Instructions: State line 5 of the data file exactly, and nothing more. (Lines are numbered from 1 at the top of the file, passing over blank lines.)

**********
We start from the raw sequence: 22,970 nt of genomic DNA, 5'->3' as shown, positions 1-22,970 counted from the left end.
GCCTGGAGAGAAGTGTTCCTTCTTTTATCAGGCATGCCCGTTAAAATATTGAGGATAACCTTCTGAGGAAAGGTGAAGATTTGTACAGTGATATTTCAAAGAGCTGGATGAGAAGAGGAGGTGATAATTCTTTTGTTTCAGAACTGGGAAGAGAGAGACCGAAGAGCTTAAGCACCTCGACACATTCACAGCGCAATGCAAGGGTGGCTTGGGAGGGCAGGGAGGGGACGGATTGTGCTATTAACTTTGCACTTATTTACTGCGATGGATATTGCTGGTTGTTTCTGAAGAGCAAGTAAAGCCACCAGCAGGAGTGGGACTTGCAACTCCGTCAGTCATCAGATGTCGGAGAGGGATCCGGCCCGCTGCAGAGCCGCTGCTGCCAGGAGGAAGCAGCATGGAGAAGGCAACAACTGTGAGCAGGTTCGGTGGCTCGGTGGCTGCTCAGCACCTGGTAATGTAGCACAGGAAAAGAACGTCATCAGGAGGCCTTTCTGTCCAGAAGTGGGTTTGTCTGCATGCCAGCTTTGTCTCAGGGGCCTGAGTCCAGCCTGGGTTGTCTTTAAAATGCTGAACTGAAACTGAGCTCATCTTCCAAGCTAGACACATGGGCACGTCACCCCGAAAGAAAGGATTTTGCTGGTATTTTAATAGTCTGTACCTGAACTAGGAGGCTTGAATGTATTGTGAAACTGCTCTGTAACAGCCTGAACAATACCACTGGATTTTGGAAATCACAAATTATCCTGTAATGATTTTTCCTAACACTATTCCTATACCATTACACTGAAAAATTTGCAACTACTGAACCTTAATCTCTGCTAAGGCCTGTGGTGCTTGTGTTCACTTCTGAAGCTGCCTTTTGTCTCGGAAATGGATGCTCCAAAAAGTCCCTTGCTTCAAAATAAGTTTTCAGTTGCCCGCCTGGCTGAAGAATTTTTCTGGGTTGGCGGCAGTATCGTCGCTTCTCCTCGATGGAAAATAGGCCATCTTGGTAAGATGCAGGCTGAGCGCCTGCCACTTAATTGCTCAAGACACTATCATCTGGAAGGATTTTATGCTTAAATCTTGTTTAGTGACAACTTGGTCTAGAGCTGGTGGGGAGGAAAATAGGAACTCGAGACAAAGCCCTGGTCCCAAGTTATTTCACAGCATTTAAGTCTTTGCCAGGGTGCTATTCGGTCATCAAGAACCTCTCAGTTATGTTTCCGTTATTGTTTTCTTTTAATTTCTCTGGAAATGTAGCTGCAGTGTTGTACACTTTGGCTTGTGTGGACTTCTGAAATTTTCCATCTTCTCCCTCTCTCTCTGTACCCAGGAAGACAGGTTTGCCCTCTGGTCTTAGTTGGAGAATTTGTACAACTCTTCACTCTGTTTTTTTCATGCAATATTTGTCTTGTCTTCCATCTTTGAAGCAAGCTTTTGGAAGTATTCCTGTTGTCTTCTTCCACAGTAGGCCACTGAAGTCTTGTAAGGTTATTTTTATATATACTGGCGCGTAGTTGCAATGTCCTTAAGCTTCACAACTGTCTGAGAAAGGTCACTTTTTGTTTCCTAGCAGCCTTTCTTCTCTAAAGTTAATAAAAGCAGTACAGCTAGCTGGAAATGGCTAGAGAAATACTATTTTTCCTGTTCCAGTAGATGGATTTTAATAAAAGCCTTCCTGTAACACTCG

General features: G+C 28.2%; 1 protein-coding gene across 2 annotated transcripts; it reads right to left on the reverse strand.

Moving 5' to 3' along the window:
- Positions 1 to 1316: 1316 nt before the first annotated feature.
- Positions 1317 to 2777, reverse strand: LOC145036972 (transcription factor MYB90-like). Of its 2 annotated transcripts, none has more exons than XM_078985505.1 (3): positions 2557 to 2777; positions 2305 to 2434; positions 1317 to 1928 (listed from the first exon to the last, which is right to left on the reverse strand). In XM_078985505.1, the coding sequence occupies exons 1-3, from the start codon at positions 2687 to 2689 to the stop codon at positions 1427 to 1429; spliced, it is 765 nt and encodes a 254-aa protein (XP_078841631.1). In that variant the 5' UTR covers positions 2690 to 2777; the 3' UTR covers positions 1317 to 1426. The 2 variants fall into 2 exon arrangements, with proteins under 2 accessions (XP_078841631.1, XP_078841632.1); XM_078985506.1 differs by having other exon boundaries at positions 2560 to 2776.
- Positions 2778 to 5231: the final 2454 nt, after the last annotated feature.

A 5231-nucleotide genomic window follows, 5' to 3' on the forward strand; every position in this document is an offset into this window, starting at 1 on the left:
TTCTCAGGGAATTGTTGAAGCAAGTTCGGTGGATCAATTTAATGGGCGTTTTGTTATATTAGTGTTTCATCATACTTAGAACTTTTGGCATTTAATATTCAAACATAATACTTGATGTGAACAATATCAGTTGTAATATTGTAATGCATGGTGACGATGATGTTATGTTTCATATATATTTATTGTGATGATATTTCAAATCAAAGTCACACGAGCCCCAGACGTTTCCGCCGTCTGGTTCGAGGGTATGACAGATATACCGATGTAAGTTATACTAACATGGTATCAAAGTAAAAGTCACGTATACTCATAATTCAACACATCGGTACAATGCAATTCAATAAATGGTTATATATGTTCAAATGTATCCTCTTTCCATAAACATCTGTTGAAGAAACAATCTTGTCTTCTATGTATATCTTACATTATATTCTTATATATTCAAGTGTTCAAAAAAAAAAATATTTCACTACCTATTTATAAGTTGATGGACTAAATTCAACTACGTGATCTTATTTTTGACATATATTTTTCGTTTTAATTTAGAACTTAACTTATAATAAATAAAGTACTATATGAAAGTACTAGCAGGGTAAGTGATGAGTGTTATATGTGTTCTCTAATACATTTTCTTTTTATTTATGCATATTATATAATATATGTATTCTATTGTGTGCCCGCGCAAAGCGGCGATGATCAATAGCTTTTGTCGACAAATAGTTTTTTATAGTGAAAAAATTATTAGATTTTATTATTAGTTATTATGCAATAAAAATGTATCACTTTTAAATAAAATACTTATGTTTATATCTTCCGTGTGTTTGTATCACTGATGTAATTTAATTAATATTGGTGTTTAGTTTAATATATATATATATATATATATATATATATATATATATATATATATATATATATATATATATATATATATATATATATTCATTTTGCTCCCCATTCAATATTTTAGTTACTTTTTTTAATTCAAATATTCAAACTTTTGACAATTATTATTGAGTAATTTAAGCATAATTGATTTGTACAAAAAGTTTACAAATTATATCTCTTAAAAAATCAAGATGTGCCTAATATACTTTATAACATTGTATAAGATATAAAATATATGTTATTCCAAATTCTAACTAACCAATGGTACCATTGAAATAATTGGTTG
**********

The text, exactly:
- Positions 1 to 1316: 1316 nt before the first annotated feature.